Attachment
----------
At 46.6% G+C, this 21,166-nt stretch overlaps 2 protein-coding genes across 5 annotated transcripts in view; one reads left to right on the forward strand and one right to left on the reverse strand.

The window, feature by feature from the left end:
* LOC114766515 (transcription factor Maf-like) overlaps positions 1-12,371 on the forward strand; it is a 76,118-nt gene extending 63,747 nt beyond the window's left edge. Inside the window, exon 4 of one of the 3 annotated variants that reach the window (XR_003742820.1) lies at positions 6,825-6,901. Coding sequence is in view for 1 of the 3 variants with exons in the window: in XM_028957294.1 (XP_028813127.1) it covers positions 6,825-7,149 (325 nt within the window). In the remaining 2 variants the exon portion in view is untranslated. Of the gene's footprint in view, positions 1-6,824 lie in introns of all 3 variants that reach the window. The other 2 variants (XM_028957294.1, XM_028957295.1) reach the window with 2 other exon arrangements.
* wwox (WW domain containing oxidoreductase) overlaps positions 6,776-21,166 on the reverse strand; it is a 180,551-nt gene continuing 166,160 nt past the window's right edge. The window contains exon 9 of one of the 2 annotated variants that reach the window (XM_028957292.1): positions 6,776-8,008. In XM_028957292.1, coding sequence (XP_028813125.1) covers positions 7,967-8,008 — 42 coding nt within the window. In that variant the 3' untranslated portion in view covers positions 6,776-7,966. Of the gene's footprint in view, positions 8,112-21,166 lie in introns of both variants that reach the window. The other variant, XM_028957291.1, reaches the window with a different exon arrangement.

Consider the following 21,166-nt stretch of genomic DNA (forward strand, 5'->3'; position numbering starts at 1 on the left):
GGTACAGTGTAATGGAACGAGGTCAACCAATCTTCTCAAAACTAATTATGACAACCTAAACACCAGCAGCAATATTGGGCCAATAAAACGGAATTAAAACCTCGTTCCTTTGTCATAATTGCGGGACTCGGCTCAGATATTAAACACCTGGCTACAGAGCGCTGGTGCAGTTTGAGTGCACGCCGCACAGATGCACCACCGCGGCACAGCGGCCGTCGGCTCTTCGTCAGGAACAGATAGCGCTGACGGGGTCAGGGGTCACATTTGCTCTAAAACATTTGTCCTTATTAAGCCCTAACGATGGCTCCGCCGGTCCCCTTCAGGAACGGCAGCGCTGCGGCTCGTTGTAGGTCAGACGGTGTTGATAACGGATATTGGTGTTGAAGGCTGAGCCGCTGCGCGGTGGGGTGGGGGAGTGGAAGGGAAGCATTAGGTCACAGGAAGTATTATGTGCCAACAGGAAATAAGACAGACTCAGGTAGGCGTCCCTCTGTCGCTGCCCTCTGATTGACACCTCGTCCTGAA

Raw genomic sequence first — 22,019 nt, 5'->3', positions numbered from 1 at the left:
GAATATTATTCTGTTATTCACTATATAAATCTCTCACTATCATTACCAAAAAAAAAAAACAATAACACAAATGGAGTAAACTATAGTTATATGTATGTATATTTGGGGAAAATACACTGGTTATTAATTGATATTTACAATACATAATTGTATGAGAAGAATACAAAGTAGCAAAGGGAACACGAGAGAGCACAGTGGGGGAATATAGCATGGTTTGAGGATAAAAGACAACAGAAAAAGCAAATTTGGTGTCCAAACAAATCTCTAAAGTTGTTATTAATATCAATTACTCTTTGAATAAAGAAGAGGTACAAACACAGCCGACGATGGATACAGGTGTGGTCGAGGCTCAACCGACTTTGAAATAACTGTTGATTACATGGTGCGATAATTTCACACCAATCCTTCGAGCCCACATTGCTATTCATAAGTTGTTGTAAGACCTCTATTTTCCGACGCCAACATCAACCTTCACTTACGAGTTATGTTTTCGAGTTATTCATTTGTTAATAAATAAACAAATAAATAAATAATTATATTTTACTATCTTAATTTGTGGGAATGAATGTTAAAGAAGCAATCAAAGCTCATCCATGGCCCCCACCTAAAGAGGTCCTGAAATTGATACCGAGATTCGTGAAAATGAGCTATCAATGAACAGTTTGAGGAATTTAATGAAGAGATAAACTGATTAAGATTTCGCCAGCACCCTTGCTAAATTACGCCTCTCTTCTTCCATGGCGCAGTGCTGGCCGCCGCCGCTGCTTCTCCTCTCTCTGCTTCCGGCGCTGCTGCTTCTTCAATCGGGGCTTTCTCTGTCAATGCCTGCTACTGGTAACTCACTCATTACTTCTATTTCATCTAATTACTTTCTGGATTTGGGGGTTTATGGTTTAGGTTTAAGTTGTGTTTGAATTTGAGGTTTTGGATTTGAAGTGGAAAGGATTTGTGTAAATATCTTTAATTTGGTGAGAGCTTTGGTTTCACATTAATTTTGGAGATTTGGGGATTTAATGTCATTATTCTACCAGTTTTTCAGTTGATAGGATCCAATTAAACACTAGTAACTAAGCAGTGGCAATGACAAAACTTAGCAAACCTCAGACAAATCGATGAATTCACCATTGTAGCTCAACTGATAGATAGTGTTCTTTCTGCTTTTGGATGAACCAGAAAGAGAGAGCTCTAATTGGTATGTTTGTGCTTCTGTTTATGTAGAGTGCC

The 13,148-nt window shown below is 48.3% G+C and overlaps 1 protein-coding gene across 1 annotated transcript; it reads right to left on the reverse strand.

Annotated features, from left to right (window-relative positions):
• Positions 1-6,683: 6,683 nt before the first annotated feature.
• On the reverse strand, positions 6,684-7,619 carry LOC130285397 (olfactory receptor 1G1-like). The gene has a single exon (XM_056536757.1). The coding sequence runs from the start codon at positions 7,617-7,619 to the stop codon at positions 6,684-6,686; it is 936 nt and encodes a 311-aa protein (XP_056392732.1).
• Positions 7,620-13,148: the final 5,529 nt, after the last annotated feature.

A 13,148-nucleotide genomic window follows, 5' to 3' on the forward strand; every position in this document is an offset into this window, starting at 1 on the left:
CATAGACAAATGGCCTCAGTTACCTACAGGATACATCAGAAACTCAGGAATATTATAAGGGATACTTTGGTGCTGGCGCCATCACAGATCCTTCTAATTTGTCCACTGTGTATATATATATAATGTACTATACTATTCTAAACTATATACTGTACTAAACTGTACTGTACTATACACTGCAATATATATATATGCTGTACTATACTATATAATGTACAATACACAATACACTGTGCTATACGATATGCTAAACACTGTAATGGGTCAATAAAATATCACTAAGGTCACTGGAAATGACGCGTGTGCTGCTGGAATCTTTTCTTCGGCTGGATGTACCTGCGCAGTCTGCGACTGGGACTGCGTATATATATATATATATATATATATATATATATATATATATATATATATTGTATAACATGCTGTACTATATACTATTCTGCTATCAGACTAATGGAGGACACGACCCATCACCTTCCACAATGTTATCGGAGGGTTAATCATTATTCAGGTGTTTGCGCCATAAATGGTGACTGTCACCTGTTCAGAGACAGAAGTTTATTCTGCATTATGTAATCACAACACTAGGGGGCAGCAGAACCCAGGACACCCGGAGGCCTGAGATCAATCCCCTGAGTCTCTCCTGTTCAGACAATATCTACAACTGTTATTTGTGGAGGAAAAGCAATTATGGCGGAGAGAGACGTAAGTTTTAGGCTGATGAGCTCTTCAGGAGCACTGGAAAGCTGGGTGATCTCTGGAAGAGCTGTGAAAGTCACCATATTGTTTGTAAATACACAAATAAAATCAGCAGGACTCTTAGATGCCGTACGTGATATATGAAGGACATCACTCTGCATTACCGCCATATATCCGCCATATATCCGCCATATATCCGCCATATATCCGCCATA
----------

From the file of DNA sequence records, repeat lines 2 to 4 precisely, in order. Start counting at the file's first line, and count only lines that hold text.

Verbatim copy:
The window, feature by feature from the left end:
* LOC114766515 (transcription factor Maf-like) overlaps positions 1-12,371 on the forward strand; it is a 76,118-nt gene extending 63,747 nt beyond the window's left edge. Inside the window, exon 4 of one of the 3 annotated variants that reach the window (XR_003742820.1) lies at positions 6,825-6,901. Coding sequence is in view for 1 of the 3 variants with exons in the window: in XM_028957294.1 (XP_028813127.1) it covers positions 6,825-7,149 (325 nt within the window). In the remaining 2 variants the exon portion in view is untranslated. Of the gene's footprint in view, positions 1-6,824 lie in introns of all 3 variants that reach the window. The other 2 variants (XM_028957294.1, XM_028957295.1) reach the window with 2 other exon arrangements.
* wwox (WW domain containing oxidoreductase) overlaps positions 6,776-21,166 on the reverse strand; it is a 180,551-nt gene continuing 166,160 nt past the window's right edge. The window contains exon 9 of one of the 2 annotated variants that reach the window (XM_028957292.1): positions 6,776-8,008. In XM_028957292.1, coding sequence (XP_028813125.1) covers positions 7,967-8,008 — 42 coding nt within the window. In that variant the 3' untranslated portion in view covers positions 6,776-7,966. Of the gene's footprint in view, positions 8,112-21,166 lie in introns of both variants that reach the window. The other variant, XM_028957291.1, reaches the window with a different exon arrangement.